The Drawing Megachallenge #3: The “Rules”

If you want to try the Path of the Megachallenge, little pencilhopper, here are some, erm, “rules” that can be helpful:

Rule 1: All these rules are suggestions!

This is not a do or die method! It’s just to help me (and whomever wants to try it) on the way! Feel free to skip topics, mix them, change the order of lists or styles, move to a different list if you feel you’ve done too much of the same and then come back, switch male and female topics, or whatever. Exercise your freedom!

Rule 2: Push yourself!

Try to do one challenge a day, and try to follow the list to some extent. Otherwise you may end up just drawing those challenges you are comfortable with (and then you’ll be learning very little). Even if out of order, try to finish one set before moving to the next. It is difficult, but soon you’ll find it is fun to try drawing something difficult, and figuring it out!

Rule 3: Don’t judge your drawings! Draw-and-forget, keep moving forward.

This is perhaps the most important rule.

I took a drawing class recently. After working for about an hour, our teacher ordered us to rip our first drawings to pieces and throw them to the garbage!

03-21-Medium-length, unkempt. Surprised.

I was going for 03-21=surprised. I think it looks more like scared. So that would be mmm… 03-07.

At the moment I thought it was cruel, but there is great wisdom to this approach: I was already judging, by our first warm-up exercise, my own worth as an artist! And doing quite poorly. Instead, this draw-and-discard approach was liberating! It made you realize that each drawing, good or bad, is a step towards greater skill, and that mistakes are as useful to learning as hitting the nail on the head. This is as important with the pencil sketches as with the most advanced techniques.

On a more personal note, this is why I decided to post my own middling works. There’s so much incredibly cool art on the internet, that beginners such as me can (and do) easily get discouraged. By posting my own beginning steps (unimpressive to anyone else, but to me, filled with that surprise that comes when a drawing turns out better than your previous ones), other middling amateurs will find encouragement and keep learning!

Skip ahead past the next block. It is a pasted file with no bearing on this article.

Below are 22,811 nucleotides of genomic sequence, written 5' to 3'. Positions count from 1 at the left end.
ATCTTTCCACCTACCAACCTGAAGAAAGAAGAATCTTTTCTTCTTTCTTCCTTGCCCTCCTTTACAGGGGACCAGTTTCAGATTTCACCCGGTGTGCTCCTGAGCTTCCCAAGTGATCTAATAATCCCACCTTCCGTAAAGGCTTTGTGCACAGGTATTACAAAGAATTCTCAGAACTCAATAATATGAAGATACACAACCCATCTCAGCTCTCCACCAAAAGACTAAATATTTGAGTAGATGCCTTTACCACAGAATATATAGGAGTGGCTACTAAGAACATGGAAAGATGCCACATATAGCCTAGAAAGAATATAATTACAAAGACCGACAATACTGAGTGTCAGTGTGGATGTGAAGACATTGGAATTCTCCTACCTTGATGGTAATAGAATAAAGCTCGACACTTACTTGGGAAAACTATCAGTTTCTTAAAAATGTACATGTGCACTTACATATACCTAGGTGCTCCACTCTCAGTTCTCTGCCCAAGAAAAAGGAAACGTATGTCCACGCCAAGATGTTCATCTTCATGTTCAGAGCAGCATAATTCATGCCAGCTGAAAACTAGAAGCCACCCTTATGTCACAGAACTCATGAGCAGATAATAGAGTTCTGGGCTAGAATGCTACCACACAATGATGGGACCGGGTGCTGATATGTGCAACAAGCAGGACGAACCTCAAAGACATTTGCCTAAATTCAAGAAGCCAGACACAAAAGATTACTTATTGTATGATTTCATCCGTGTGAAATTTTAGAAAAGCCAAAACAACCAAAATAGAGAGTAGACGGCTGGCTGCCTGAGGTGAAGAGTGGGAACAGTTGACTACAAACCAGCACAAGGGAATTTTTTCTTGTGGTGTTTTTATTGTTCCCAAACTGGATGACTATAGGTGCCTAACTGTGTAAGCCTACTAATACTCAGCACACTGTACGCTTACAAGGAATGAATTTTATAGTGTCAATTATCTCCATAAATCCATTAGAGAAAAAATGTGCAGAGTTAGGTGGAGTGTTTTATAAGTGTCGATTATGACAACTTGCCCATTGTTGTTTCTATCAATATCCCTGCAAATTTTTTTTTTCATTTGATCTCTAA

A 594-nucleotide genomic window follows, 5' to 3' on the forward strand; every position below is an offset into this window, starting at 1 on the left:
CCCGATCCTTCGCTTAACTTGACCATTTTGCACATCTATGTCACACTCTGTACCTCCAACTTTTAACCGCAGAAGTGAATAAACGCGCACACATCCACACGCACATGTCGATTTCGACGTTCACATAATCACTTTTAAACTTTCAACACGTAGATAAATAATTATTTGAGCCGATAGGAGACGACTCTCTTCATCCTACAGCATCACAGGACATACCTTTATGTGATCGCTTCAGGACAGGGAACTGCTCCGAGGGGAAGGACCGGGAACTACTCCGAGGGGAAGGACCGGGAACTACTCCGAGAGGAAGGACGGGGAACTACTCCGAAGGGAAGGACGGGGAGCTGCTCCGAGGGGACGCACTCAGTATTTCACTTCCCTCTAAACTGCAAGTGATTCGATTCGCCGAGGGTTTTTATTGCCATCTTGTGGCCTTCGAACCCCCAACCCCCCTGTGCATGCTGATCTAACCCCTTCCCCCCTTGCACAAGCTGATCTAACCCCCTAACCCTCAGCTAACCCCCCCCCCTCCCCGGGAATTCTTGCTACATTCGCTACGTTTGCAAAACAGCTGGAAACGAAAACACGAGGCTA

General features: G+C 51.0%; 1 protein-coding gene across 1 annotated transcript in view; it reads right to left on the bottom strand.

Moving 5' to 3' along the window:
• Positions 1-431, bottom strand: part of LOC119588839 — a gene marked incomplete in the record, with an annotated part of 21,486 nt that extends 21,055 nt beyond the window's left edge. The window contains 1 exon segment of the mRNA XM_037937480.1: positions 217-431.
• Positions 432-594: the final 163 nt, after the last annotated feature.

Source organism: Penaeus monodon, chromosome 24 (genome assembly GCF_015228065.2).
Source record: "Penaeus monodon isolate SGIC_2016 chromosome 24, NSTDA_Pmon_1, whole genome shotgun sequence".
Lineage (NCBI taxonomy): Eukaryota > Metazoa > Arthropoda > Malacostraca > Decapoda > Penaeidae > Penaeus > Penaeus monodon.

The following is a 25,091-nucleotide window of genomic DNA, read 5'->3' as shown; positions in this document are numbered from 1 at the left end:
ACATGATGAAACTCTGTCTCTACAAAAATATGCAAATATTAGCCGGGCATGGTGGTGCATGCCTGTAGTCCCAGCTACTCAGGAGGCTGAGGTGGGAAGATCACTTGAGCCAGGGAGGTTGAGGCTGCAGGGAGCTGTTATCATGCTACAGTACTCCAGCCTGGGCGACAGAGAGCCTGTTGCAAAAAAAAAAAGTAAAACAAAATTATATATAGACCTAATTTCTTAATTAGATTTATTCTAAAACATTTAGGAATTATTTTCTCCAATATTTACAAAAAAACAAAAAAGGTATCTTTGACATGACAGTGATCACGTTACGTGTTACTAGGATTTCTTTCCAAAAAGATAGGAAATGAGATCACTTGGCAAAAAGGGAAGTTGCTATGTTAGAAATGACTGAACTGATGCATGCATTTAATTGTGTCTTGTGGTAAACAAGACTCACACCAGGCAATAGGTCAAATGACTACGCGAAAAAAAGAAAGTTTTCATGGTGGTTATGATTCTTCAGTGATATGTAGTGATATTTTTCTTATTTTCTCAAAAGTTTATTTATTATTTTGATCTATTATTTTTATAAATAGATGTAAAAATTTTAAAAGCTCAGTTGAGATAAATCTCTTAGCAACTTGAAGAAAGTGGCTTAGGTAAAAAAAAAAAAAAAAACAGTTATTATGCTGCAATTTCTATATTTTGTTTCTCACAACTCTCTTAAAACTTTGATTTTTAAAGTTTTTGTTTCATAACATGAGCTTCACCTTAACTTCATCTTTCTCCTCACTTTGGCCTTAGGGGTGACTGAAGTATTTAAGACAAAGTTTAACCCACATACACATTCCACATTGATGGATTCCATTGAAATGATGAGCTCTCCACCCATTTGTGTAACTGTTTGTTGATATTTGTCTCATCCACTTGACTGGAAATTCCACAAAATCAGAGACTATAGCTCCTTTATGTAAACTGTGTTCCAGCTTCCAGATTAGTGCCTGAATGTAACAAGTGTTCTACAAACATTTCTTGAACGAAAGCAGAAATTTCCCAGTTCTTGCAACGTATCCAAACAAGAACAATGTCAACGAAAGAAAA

Rule 4: Test your own resources first, use references later

I’m not sure if this is a good rule; I’m kind of testing it out.

My approach is to try to discover things on my own first. See how much I can draw from memory, then look for a real model (e.g. my own pose in the mirror, an actual car or cat or policeman), then look for online pictures and references, and then, as a fourth step, for tutorials and online tips & tricks. I think one learns better this way. Tutorials can be excellent for completing the work, solving that problem that drives you crazy, but can be very limiting if you start there – you’d be copying someone else’s style.

Something I learned already from this rule, by the way, is how little I do actually observe! I don’t even know what a rock singer wears!

But then you learn this little trick, though: close your eyes, and concentrate on trying to remember those details. You’ve seen those things; perhaps you are not paying attention to your own memories! Following this rule will train you to observe and remember.

Rule 5: Whenever possible, copy from real

One thing that my teacher (from rule #3) insisted on was to learn by copying from real, 3-D objects, as opposed to from pictures (even from pictures of those same 3-D objects). His argument was that when we draw we are flattening the object; if we copy from a picture we are flattening even more something already flattened—shadows of shadows, as Plato would have it. I don’t know exactly why, but this shows in my drawings: the lines don’t go the same way; my drawings from “reference” pictures look wrong.

Of course this may become a bit problematic when you’re trying to draw, say, a leaping werewolf; but my guess is that the preliminary, non-fantasy subjects can help you develop enough of an eye to compensate later, when drawing from one’s imagination. (And also, remember rule #1.)

Rule 6: References are good shortcuts

And by “references” I mean anything that you can observe and copy from, even tutorials and tips. What, this contradicts my two previous rules??? Gall dang, yes! I think there’s a point where you find you can’t quite make much more progress on your own, and that’s the time to launch Pinterest or your favorite source, and see how others do it.

When? You’ll know. Let your hunger guide you to the right food. Don’t stuff yourself up with charts and tutorials and references for which you have yet no use (or that may spoil your appetite for the real thing).

Rule 7: Carry a pencil in your pocket

I keep a regular 2B, with a pen cap held in place with a rubber band so it doesn’t lose its point. Primitive, yeah, but when a lecture gets boring, or the waiting gets long, it’s a much better option than wasting time on my phone! There’ll always be something I can sketch (but in case I only get the back of a dozen heads, I also bring with me the current list I’m working on).

I think I’ll start looking for a pocket-sized notebook too, one with a sleeve for a pencil, for when I can’t carry around a regular-sized one.

Rule 8: Share!

Add notes to your drawings – what you liked, what you discovered – and tag them accordingly for others to find and get inspired!

More on sharing in my next post…